them up, the soldiers, and they started shooting.

I was withdrawing, at the lime, back. It happened to be my luck,
I laid down — right in here was some kind of small hill that is sup-
posed to be for flowers.

Mr. McTiGUE. A kind of a mound ?

The Witness. Yes. I laid just behind that mound.

After that shooting almost stopped, I heard the Russians among
themselves arguing. One I heard saying, "I can be sure that they are
25 percent alive." And I heard a couple shots. I don't know to which
direction they were fired. So they decided to go and look around to
search; see who is alive. They came in sight and asked the people
who are alive to stand up.

And can you believe me, about 3 or 4 guys stood up. I was lucky,
I say. I was young, and the nerves I could hold.

Mr. McTiGUE. Just take your time, Mr. Witness.

Mr. Kersten. How far out of the city of Kaunas was this place,
Mr. Witness?

The Witness. About 27 miles it is.

Mr. Kersten. Is there some name ?

The Witness. Pravieniskis.

Mr. Kersten. About how many people were involved in being shot
at there, the victims ?

The Witness. As I know — I mean, after the Red Cross investi-
gated, they found that with the injured, there was alive maybe about

Mr. Kersten. I mean, how many were killed, all told?

The Witness. 470 or 480.

Mr. Kersten. How many would you judge, of those 470 or 480,
were children or youths?

The Witness. Youths, I would say the most prisoners put by the
Russians were between 17 and 23 — 25 years old.

Mr. Kersten. Were there any younger than that there ?

The Witness. One I remember was 15 years old.

Mr. Kersten. About how many women were there, do you know ?

The Witness. There were no women except the employees' wives.

Mr. Kersten. How many wives of employees?

The Witness. Four or five.

Mr. Kersten. How many emploj^ees?

The Witness. About seven.

Mr, Kersten. Were these seven employees Lithuanian Communists?


The Witness. Yes; they were Communists, some of them. Some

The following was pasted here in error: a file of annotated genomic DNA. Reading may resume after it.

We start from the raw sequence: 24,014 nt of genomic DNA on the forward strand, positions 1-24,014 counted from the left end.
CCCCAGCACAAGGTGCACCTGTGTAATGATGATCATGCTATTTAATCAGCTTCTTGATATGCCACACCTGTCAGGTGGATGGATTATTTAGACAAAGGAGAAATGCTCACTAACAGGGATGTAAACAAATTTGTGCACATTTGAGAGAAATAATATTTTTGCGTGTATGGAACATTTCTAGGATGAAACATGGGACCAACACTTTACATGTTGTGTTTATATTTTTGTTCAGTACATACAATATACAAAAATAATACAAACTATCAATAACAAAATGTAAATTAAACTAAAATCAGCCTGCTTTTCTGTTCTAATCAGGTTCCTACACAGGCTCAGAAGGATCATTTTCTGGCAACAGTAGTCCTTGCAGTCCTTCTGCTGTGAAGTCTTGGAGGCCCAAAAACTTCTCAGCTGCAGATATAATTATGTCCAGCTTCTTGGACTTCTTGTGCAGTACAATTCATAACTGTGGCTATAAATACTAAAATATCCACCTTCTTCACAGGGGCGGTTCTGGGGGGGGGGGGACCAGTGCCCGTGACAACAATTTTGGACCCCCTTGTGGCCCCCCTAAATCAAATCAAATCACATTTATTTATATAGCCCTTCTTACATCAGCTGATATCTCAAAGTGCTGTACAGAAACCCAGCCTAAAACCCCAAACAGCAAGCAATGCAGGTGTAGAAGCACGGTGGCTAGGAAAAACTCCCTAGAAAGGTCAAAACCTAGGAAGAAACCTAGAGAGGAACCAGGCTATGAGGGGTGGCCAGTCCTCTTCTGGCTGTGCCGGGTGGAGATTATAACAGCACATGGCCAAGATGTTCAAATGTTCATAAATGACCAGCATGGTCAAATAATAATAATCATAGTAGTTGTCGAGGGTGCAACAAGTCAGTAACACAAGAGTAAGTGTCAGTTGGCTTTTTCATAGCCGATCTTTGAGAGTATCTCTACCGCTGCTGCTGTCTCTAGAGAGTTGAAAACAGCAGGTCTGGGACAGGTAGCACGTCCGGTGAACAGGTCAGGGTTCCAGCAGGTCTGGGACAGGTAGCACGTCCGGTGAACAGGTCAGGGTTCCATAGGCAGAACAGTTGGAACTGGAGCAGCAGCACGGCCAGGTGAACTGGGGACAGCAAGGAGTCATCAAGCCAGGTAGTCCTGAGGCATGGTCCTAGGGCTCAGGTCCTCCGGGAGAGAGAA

of them, I wouldn't say they were Communists, but the chief and his
assistant, they were real Communists, and they were desperate men.

Mr. Kersten. That chief and his assistant, were they shot ?

The Witness. That I forgot to mention. You see, when the fight-
ing started from the forest, before everything started, and the wheels
started to go around, we saw the chief running away through the
woods. He ran away. But later on he was imprisoned and sentenced
to death.

Mr. Kersten. Do you mean after the Communists left ?

The Witness. When the Germans took over.

Mr. McTiGUE. You were telling us, Mr. Witness, before, that the
Russian guards said that all who are alive, stand up. You said some
stood up.

Wliat happend to them ?

The Witness. Just plainly, they shot them. Now, I can recall one
man who was the barber in the camp — that means a privileged man,
again — and he had a tattoo on him. Here was Stalin, here was Lenin,
here was a Eed Star, and he said, "I would die for Lenin and Stalin,"
you see.

They said, "You would die not for that, but — "

There are some women here so I cannot tell. They said, "You would
die for 'that,' " and they shot him.

In the camp would be betrayers, but even these should go through
all the thing without any exception. After they finished looking, and
I didn't hear any steps or any Russians speaking — —

Mr. McTiGUE. Were you lying still on the ground ?

The Witness. I was lying still on the ground with my ears plugged
and I didn't move at all.

Mr. McTiGUE. How long did you lie there on the ground?

The Witness. I can't describe it in hours, but I would say it lasted
about 45 minutes or 1 hour.

After that search, I didn't hear any soldiers talking or walking
around. Only one thing I heard was complaints from other fellows
who were real badly hurt. They used to shoot with those dumdum
bullets, you see, and some even were asking to be finished off because
they couldn't stand the pain.

After I heard other people talking around, I didn't feel my hands.